Not Otherwise Specified is a book about giving the finger to what other people tell you to be and staying true to yourself.
When it comes to young adult literature, I love too much. Asking me to pick five of my favorite feminist young adult books is like asking a gardener to choose five of their favorite flowers. But as much as I hate to choose, I love spreading the joy of amazing YA books even more. So here are five feminist YA books you might not know (I see you Hunger Games, but this is not the list for you).
The Disreputable History of Frankie Landau-Banks by E. Lockhart
Usually when people ask me for book suggestions, I ask them about other books they’ve enjoyed, what they’re in the mood for, etc. and go from there. There are a few books, however, that I thrust into the hands of anyone who will let me. The Disreputable History of Frankie Landau-Banks is one of those books.
Francis — called Frankie because her father really wanted a boy — attends Alabaster Academy, an elite private high school on the East Coast. At the beginning of her sophomore year, Frankie catches the eye of Matthew Livingstone, the gorgeous, charming, sweet, and popular senior. Initially, Frankie is surprised and delighted.
When she finds out that Matthew is part of an all-male secret society, however, Frankie’s gaze begins to sharpen. She starts noticing all sorts of interesting things: the way privileged boys move through the world with a certain kind of ease and power, how they use that power in the most boring and unimpressive ways and, most appallingly, how many people underestimate Frankie simply because she’s a girl.
So, she does the only thing an intelligent, rebellious, outraged, love-struck girl can do: She infiltrates the secret society, covertly takes over the club, and makes the members do her bidding — all while they remain utterly clueless that the person holding the strings is sweet little sophomore, Frankie Landau-Banks.
Really, do I even need to convince you why this book is awesome?
Not Otherwise Specified by Hannah Moskowitz
Etta will be the first to tell you that she doesn’t fit neatly into any of the standard boxes. She’s too straight for her gay friends, too gay for Nebraska, too brown for ballet, and too big to be anorexic (despite the fact that she’s just learning how to not starve herself). When auditions are held for Brentwood, a theater academy in New York City, Etta sees a way out of Nebraska to a place where she can be accepted for who she is. With her new friend from her eating disorder therapy group, Bianca, also applying to Brentwood, it seems like the answers to all Etta’s problems are just a few really, really difficult auditions away.
Moskowitz keeps Etta’s voice strong and consistent throughout the novel — even when our protagonist doubts herself the most. Etta’s willingness to stand up for the little guy (or gal) and thumb her nose at anyone who tells her she should be different is inspiring, even if the reader is privy to her internal doubt. A delightful book that inverts stereotypes and then flips them back around again just to keep the reader guessing, Not Otherwise Specified is a book about giving the finger to what other people tell you to be and staying true to yourself.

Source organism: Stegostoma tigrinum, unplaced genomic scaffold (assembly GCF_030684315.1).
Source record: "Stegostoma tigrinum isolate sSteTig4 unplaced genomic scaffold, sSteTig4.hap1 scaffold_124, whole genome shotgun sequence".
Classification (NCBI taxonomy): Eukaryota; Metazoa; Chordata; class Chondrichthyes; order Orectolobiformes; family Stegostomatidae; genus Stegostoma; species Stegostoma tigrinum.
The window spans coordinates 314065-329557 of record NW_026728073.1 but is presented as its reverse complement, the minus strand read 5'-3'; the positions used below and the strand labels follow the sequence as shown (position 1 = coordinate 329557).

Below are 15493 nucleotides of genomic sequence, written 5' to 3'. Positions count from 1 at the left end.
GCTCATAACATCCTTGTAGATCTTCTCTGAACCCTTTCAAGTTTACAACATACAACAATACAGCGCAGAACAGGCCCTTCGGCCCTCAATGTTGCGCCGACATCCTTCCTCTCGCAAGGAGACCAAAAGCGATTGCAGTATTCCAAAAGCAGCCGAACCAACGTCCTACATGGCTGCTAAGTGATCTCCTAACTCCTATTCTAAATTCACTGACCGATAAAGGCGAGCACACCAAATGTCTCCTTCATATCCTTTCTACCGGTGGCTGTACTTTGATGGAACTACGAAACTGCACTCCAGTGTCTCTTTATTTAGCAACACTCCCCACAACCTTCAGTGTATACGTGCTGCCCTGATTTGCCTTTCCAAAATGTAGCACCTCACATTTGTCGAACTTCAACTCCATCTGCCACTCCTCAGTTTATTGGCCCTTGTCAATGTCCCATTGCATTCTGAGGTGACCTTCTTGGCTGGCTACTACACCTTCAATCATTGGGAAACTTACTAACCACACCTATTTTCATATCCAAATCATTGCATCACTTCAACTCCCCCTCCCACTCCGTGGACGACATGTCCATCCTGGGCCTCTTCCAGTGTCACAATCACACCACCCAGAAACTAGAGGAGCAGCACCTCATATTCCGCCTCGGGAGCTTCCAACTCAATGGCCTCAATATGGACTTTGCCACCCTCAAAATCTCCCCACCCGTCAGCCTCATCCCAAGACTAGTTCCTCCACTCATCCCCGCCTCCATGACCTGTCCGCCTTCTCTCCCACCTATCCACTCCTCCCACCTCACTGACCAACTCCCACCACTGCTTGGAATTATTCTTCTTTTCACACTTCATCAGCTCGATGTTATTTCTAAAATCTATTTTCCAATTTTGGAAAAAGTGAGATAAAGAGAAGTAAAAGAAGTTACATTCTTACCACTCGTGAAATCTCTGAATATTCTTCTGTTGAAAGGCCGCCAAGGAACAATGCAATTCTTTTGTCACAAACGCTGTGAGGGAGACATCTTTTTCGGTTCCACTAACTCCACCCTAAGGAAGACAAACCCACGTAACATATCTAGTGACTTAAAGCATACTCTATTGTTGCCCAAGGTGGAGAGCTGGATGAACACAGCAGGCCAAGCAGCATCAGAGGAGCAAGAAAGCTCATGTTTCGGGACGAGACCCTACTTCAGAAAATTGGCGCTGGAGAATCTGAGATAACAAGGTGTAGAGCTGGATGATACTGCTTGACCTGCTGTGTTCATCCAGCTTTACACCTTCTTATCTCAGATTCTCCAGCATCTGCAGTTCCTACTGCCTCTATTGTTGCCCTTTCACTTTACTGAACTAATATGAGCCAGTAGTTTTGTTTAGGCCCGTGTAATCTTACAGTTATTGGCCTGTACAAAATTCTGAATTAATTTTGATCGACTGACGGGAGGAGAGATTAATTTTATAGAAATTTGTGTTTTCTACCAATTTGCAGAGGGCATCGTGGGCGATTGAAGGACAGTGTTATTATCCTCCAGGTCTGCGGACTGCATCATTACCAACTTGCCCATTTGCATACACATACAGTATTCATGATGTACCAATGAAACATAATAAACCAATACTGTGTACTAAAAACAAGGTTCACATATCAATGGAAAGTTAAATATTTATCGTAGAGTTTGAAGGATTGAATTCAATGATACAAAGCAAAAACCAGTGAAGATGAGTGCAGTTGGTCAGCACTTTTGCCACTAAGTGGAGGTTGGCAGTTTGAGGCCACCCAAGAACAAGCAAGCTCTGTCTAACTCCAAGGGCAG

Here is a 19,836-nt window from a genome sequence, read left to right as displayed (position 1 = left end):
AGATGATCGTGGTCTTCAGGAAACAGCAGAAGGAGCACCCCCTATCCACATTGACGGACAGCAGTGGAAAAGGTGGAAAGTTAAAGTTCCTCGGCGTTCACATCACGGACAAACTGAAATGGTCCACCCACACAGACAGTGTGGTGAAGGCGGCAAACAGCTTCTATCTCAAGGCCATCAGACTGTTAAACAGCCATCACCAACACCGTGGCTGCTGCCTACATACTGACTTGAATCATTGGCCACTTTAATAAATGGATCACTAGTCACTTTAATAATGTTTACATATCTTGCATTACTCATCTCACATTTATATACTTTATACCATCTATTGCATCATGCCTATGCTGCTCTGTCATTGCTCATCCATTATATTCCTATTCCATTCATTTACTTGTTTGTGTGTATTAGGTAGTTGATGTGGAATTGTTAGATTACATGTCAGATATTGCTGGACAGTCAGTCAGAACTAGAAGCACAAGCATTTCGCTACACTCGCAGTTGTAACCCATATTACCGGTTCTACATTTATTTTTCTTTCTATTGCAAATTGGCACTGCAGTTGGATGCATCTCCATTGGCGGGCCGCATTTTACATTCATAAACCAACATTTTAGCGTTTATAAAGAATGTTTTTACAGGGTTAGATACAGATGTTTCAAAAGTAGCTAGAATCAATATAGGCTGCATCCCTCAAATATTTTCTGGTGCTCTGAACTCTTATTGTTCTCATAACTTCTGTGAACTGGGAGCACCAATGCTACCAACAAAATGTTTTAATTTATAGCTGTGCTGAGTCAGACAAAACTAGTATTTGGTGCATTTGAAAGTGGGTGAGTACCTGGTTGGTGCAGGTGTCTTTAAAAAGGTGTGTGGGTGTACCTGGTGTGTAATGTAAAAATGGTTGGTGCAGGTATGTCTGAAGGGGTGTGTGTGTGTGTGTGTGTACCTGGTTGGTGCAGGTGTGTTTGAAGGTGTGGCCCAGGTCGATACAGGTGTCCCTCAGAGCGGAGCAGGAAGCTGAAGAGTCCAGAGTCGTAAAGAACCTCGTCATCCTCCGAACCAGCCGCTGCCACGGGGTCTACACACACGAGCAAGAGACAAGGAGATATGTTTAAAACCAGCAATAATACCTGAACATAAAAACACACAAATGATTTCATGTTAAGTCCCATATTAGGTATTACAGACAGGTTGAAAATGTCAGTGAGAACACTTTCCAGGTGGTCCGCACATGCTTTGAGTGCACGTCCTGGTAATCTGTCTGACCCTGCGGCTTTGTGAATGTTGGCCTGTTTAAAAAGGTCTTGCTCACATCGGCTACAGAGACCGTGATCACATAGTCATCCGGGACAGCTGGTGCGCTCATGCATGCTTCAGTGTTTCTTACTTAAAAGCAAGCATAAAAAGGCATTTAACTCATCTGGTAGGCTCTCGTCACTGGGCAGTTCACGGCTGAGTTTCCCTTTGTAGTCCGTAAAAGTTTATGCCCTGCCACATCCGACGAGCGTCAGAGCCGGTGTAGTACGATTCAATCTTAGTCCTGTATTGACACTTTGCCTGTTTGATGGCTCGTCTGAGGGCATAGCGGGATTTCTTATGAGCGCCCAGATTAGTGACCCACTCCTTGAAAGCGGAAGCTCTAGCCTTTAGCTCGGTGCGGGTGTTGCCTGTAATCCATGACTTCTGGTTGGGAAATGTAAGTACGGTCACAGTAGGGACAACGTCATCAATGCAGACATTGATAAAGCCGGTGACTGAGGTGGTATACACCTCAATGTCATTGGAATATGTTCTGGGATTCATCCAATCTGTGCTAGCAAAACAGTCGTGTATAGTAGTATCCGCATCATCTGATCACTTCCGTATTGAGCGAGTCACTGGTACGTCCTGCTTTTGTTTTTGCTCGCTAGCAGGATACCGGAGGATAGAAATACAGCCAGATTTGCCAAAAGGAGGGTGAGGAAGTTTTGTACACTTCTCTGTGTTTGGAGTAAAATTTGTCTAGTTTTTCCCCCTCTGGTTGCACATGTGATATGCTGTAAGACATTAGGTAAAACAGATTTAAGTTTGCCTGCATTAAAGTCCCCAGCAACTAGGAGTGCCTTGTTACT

Gabi: A Girl in Pieces by Isabel Quintero
When Gabi begins her senior year of high school, her sex education has consisted primarily of a cautionary tale from her mother about Gabi’s own conception (out of wedlock, for which her grandmother beat the crap out of her mother) and her mother’s adage, “Keep your eyes open and your legs closed.” Of course, Gabi’s a self-proclaimed fat girl and doesn’t think she’ll need to worry about anyone trying to get between her legs anytime soon. Which is good, because she’s got plenty of things to worry about, like her friend Cindy’s pregnancy, her other friend Sebastian’s coming-out, and her father’s meth addiction.
Gabi chronicles the world through her diary; writing is the outlet that keeps her grounded among all the chaos. It’s also what holds the reader inside Gabi’s head — a place that’s smart, insightful, and funny. This vivid portrait of the in-between space that defines adolescence is told through a young woman whose commentary will linger long after the book is over.
All the Rage by Courtney Summers
Courtney Summers has a way of exposing rape culture so viscerally that you would cheer — if you didn’t also feel like you’d just been punched in the stomach.
Romy didn’t necessarily expect anyone to believe her when she was raped by Sheriff Turner’s golden-boy son, but she didn’t expect to be dumped by her friends and cruelly bullied, either. Unfortunately, that’s exactly what happens. Hoping to disappear where no one knows her past — working at a diner on the outskirts own town — Romy struggles with PTSD and a world that simply doesn’t want to believe that rape victims are telling the truth.
An important, dark read that reflects the dark, uncompromising aftermath of trauma.
Towelhead by Alicia Erian
This stunning novel is relegated to an honorable mention only because it’s not technically classified as YA. The novel’s protagonist, 13-year-old Jasira, is sent to live with her strict Lebanese father (in Texas, of all places) after the outbreak of the Gulf War. Exiled because her mother’s boyfriend lavished inappropriate attention on her, Jasira struggles to understand her own budding sexual desires as well as her deep, unrequited need to be loved.
In Texas, Jasira must quickly learn the rules of adulthood — despite the fact that none of the adults in her life play by the same set of rules. The exploitative, predatory relationship between Jasira and her racist Army vet neighbor is likely what keeps this out of traditional YA catalogs but it’s a magnificent book for readers ready for a complicated, uncomfortable narrative.
Up next: 5 Nonfiction Books For The Teenage Feminist!